Creating a Community, Part 2.
This week’s social media blog posts:
Monday: The two kinds of online consumers.
Tuesday: Creating a Community, Part 1.
Wednesday: Creating a Community, Part 2.
Thursday: Social Media you can own.
Friday: Giving up control.
(This is the tenth in our series of Social Media posts for the month of October. We look forward to your feedback on this series.)
In yesterday’s post, we talked about the power of online social communities with common interests of its members at the center.
Here’s a “ground up” example that might help illustrate how you can elevate “solutions” into the formation of a “community.” Let’s say you are the Brand Manager of Dial Soap. You already have a large number of customers who like you and who are loyal. So you say, so why not just start a Facebook page titled “Friends of Dial Soap”? You could, but chances are you wouldn’t attract attention beyond the audience you already have. (Actually the brand did just that (Dial Soap’s Facebook)…and has a whopping total of 53 friends. Out of a possible 300 million. Woo hoo.)
So try broadening your approach. Ask what it is that your customers like about you, or how you can help visitors solve some sort of problem. Remember, successful Social Marketers are those who understand what customers are trying to do and how their products and services can help them achieve this.
Knowing this, you might start a Facebook page titled “Protecting Families From H1N1 Flu Virus.” There. You have just set Dial Soap up as the solution. Maybe not the end-all solution to protecting families from the flu, but by setting up and enabling a community of people who can come together to share ideas, tips and thoughts on minimizing the chances of contracting H1N1. You could integrate news feeds from relevant health news sources into the page, along with interactive maps to follow the migration of the flu bug, health and immunization alerts and other relevant information. And yes, you’ll make it easy (effortless) for community members to find out more about Dial products and where to find them.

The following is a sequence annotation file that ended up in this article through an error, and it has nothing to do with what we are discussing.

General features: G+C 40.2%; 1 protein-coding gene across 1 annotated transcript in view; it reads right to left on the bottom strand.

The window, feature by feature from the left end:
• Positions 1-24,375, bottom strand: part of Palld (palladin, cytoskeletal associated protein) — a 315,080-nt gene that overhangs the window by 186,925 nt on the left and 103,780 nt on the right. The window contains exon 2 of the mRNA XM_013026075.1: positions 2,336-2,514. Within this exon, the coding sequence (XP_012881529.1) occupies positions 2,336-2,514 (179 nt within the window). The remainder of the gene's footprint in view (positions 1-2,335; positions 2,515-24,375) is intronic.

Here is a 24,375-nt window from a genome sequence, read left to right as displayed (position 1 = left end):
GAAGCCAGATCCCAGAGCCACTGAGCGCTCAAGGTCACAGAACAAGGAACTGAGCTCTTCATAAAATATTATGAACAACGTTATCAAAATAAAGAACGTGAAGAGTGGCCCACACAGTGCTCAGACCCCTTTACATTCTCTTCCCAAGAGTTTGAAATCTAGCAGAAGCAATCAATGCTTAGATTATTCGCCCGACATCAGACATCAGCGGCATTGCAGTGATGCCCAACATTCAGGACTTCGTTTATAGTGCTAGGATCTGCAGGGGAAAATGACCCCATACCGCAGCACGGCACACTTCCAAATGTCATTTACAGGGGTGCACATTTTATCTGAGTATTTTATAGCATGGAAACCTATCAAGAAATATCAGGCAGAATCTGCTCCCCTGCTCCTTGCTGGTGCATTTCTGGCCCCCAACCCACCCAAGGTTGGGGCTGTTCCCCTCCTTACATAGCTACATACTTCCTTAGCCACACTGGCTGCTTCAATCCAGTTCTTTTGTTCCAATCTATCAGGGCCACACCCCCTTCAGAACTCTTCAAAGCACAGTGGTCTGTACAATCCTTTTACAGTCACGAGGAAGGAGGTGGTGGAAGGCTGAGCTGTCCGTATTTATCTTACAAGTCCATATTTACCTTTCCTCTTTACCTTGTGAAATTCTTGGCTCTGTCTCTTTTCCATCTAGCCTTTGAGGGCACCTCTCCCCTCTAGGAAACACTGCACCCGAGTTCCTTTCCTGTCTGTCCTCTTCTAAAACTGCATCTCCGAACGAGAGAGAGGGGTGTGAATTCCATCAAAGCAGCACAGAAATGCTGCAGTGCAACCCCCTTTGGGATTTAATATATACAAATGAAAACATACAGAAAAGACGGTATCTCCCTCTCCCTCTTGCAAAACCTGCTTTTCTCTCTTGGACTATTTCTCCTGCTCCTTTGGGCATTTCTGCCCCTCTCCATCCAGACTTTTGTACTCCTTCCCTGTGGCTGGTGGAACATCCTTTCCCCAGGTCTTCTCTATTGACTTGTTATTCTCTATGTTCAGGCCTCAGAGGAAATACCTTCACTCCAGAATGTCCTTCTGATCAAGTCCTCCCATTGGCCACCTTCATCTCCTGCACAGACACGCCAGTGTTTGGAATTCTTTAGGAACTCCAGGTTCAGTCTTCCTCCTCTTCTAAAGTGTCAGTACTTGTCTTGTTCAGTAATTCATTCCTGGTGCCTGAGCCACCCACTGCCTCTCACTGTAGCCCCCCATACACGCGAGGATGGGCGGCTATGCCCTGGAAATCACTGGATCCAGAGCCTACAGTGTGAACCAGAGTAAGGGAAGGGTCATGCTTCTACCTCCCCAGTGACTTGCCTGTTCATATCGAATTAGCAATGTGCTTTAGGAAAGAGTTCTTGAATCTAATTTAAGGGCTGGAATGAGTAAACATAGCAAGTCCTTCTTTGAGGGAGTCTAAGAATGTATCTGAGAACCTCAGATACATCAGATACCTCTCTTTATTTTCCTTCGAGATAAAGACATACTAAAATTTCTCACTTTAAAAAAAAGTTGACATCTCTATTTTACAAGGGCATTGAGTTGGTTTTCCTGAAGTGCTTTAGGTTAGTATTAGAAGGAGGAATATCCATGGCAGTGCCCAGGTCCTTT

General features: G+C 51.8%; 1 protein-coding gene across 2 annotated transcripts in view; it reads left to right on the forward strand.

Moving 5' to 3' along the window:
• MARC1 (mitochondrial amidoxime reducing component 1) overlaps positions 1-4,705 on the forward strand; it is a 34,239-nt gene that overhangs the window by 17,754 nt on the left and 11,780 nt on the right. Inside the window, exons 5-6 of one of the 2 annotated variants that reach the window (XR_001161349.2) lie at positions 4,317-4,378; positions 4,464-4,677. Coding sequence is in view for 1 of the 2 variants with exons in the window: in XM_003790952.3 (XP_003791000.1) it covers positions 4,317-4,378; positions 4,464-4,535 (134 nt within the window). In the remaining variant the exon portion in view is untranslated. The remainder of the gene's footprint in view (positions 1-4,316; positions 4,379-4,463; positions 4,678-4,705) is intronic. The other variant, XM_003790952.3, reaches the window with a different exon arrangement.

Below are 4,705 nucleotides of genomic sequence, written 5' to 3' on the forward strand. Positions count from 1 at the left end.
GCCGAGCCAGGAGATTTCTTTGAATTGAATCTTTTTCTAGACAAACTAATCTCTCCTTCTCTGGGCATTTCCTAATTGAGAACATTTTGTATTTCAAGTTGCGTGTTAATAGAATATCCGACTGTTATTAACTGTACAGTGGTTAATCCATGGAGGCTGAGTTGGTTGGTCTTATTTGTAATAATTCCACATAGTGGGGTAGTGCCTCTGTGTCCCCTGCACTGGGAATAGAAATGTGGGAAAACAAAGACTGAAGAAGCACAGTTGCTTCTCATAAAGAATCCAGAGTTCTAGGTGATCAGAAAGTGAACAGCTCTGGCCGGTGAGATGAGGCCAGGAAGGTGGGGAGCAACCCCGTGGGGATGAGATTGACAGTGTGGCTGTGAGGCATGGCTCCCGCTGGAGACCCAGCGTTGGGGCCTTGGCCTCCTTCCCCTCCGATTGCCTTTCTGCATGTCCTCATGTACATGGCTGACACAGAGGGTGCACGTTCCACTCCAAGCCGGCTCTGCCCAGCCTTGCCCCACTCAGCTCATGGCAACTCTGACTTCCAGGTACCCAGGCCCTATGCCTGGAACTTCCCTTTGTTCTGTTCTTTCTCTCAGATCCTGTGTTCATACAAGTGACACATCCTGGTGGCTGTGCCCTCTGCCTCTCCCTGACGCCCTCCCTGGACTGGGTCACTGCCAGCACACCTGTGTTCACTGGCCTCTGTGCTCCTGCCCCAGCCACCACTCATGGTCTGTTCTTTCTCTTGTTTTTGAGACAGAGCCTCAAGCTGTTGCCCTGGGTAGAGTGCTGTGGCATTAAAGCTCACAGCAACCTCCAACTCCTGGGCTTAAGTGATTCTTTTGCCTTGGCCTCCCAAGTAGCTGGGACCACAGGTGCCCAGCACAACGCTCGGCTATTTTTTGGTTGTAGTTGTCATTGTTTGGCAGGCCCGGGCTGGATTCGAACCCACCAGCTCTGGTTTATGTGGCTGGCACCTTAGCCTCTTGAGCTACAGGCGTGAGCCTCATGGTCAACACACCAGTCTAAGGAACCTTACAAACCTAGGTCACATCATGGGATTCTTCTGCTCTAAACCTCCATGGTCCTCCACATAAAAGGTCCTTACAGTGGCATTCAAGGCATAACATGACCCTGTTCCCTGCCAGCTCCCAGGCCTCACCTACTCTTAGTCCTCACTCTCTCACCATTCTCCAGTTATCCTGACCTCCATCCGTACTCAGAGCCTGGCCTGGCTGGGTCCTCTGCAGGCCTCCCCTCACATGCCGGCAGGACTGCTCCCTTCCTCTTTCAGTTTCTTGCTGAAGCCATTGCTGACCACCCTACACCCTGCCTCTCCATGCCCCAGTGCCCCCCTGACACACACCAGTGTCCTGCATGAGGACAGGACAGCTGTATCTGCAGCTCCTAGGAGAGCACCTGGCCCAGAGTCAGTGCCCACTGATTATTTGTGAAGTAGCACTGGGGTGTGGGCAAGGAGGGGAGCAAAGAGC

You could then use this Facebook page to sign up followers to receive a “Flu Tip of the Day” via Twitter, and link to YouTube videos you’ve posted demonstrating the correct way to wash hands, sanitize kitchens and virus-proof play areas.
In other words, you can use Social Media networks to tap into an audience (or create an audience) that is already out there.
Then, there’s the “Magic Multiplier” of social networks: once you’ve “friended” someone, your postings are visible on the “wall” of their page, making it easier for others (friends, and friends of friends) to become part of the community. A recently completed study found click-through rates on Facebook wall posts average around 6.5% (compared to the average 0.02% click-through rate on social network banner ads), demonstrating that social media users are more deeply involved in the content.
You can see how communities can build fast. In some cases, companies can build a sizable following strictly using Social Media networks. Nike and Apple have over a million fans on Facebook. Even the AFLAC duck has nearly 140,000 friends on Facebook and nearly 3,000 followers on Twitter.
Social Media networks are one quick way to tap into or build a community. There are other ways you can build communities as well. We’ll touch on some of those in our next post.
Posted by Mickey
- Creating a Community, Part 1.
- Social Media you can own.
- 500,000 Facebook fans in less than a week.
- Sticky yet slippery.
- The demise of the “fourth wall.”